Nolan Verga slides over the upper drop in Greenwall, Illinois River

We ran in two waves, and our first boat, a small light cataraft, flipped in the entrance rapid. Thankfully, its solo occupant swam into an eddy before going over the big drop. I was right behind, and somewhat to my surprise I had a very satisfactory run, and was able to secure the upside-down boat at the bottom. We regrouped, and I perched on a convenient boulder with throwbag and camera to watch the second wave.

Nolan Verga in Greenwall Rapid

Nolan Verga hits the bottom hole in Greenwall

I paid for my good fortune in Greenwall with an absolutely trashy run in Little Greenwall. We then ran the rest of the gorge without incident, though Submarine Hole, the last big one and the only place I’ve ever flipped a boat (so far), snuck up on us with no time to pull over and scout. But the water level was very friendly for Submarine, and we came through with ravenous appetites and ready to relax on some calmer water.

Rafting in paradise, Illinois River, Oregon

Stone and flowing water, Kalmiopsis Wilderness, Oregon

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8 thoughts on “Illinois River Whitewater

  1. No one reads carefully on the Web, I always say. Like me. I saw the headline and the first photo and thought, “That’s in Illinois? I had no idea.”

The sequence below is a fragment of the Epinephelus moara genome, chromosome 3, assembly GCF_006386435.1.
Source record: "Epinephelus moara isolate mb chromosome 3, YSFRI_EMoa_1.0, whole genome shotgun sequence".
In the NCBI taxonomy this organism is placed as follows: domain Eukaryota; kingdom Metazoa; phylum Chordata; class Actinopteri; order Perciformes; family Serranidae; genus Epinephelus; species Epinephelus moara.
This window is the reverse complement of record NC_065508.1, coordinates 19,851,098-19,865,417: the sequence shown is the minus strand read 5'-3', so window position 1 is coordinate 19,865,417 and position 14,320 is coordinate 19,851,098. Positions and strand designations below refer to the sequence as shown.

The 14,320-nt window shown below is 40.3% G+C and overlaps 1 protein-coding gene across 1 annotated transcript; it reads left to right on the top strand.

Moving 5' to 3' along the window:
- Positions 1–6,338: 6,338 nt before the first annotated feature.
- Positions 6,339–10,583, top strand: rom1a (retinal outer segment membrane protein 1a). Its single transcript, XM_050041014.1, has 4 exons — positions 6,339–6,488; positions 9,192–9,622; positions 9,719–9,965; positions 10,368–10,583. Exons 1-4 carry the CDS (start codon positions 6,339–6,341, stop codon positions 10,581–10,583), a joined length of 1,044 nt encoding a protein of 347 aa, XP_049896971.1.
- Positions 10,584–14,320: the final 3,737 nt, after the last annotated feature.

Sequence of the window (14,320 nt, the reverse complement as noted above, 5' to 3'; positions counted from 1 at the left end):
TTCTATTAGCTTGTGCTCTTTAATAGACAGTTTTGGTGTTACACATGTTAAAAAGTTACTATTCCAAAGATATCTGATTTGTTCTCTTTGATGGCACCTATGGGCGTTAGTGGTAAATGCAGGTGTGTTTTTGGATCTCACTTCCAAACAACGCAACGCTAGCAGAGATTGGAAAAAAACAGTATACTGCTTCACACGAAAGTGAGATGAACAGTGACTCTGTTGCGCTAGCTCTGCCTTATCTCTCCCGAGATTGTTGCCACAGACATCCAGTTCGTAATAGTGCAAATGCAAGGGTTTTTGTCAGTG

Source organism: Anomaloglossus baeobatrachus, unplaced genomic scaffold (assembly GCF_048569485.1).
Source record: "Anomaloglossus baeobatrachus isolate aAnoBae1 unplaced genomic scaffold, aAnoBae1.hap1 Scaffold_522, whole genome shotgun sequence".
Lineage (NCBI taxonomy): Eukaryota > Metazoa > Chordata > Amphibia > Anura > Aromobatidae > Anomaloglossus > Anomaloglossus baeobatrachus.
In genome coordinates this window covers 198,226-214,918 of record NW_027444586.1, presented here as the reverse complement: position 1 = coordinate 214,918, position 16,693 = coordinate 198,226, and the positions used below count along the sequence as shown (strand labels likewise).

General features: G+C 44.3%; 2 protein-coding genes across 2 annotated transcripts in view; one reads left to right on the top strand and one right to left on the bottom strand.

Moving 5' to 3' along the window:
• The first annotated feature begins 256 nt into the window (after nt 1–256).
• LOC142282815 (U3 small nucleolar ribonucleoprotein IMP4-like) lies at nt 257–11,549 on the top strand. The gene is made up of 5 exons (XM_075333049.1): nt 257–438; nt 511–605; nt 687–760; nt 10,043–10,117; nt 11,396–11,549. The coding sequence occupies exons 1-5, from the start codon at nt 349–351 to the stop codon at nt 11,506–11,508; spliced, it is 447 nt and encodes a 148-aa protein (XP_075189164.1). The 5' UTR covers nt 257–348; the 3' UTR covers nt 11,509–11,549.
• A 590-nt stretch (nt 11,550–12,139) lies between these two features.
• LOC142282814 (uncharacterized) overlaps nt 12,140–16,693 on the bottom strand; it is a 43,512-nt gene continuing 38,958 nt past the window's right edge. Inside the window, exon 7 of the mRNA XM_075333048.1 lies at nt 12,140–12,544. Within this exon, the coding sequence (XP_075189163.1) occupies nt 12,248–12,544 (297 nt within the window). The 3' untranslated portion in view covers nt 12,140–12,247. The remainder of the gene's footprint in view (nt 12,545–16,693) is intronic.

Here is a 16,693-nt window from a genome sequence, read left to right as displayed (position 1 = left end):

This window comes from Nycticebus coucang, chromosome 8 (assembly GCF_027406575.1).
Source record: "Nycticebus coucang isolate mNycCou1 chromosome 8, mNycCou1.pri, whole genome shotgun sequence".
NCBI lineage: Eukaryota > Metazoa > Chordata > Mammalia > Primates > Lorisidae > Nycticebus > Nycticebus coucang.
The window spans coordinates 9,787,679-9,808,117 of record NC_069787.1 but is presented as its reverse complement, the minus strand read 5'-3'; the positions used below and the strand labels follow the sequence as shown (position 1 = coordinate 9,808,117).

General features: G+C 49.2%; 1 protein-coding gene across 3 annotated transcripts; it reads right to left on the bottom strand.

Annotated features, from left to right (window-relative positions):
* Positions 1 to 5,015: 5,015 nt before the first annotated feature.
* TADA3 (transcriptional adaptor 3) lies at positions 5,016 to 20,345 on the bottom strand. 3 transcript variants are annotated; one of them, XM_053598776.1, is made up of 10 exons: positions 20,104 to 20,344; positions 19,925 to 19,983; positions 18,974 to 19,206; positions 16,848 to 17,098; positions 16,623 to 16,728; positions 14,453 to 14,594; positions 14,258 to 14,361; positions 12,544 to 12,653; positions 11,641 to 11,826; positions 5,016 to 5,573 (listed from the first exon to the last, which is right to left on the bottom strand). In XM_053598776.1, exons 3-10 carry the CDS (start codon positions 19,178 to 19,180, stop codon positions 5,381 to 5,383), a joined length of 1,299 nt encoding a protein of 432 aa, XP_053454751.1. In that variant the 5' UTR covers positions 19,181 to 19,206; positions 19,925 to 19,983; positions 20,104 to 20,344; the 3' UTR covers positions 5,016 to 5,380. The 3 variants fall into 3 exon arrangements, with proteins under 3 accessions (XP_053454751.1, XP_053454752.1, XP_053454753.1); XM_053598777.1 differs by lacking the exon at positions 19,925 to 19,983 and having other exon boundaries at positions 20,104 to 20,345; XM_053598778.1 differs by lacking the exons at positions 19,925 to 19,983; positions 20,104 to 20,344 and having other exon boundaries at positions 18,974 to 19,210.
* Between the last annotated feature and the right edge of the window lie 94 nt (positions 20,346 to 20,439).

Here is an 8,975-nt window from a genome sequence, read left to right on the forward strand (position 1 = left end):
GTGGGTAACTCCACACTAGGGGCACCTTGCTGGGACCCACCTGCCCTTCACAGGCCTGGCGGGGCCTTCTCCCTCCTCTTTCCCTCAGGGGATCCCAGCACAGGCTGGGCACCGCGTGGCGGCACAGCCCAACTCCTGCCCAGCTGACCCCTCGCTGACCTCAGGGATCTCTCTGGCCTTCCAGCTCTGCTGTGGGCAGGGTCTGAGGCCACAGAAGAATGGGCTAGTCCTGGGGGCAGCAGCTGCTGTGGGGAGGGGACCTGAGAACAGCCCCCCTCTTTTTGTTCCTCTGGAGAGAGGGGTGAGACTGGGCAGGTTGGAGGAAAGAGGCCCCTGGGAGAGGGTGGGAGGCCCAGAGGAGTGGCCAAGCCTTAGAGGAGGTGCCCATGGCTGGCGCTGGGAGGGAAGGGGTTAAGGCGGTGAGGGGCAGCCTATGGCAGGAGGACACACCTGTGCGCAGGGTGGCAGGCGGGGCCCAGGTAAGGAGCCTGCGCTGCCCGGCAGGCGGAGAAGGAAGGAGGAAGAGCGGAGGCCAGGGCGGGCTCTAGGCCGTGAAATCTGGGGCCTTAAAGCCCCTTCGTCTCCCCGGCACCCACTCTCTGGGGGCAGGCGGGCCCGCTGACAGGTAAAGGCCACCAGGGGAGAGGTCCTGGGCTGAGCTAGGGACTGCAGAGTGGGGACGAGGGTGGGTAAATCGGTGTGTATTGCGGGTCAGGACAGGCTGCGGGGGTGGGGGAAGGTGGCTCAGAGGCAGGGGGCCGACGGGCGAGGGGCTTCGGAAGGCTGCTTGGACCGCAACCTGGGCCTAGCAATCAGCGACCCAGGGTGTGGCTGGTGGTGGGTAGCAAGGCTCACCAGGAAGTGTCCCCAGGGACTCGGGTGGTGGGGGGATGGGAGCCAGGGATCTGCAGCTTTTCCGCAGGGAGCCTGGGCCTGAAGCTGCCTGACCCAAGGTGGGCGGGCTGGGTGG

Well, I was quickly set straight. (That was not the part of Oregon I lived in, so I plead ignorance.)

    • I had actually meant to slip into the original post some observations regarding the lameness of the Illinois’ name (apologies to readers in Kankakee and Winnetka). The toponym certainly doesn’t do our marketing any favors. It’s particularly unfortunate in comparison to the next river canyon north. Though it’s inferior to the Illinois in virtually every way, the Rogue sure sounds more like a dashing and exotic river trip.

  2. These are some fantastic adventure image, Jackson. Its been too long since I’ve done a river trip (mine were very amateurish at best), but it does make me want to get back on the water.

    How did you get such great images in such a potentially camera-unfriendly environment? Not having an underwater housing for my SLR, I imagine I would be shuttling my camera in and out of a pelican case.

    • Exactly Greg. I did rent a waterproof Canon P&S from BorrowLenses, thinking it would be handy. I got a couple of keepers out of it (#s 2 and 3 in this post and #3 in the other one) , but when you try to shoot from a moving boat, you really tend to need the advantages of an SLR. I’ve gotten good at tossing it back in the Pelican and slamming the lid real fast. But if you really want whitewater photos, there’s no substitute for shooting from the shore, logistical hassle or not.

  3. Wow Andrew–quite a switch from your alternate identity as web editor and designer! What strikes me is how lush this river corridor looks, compared with some of the other rivers you run. In the last photo in this post, the water looks like glass. Beautiful!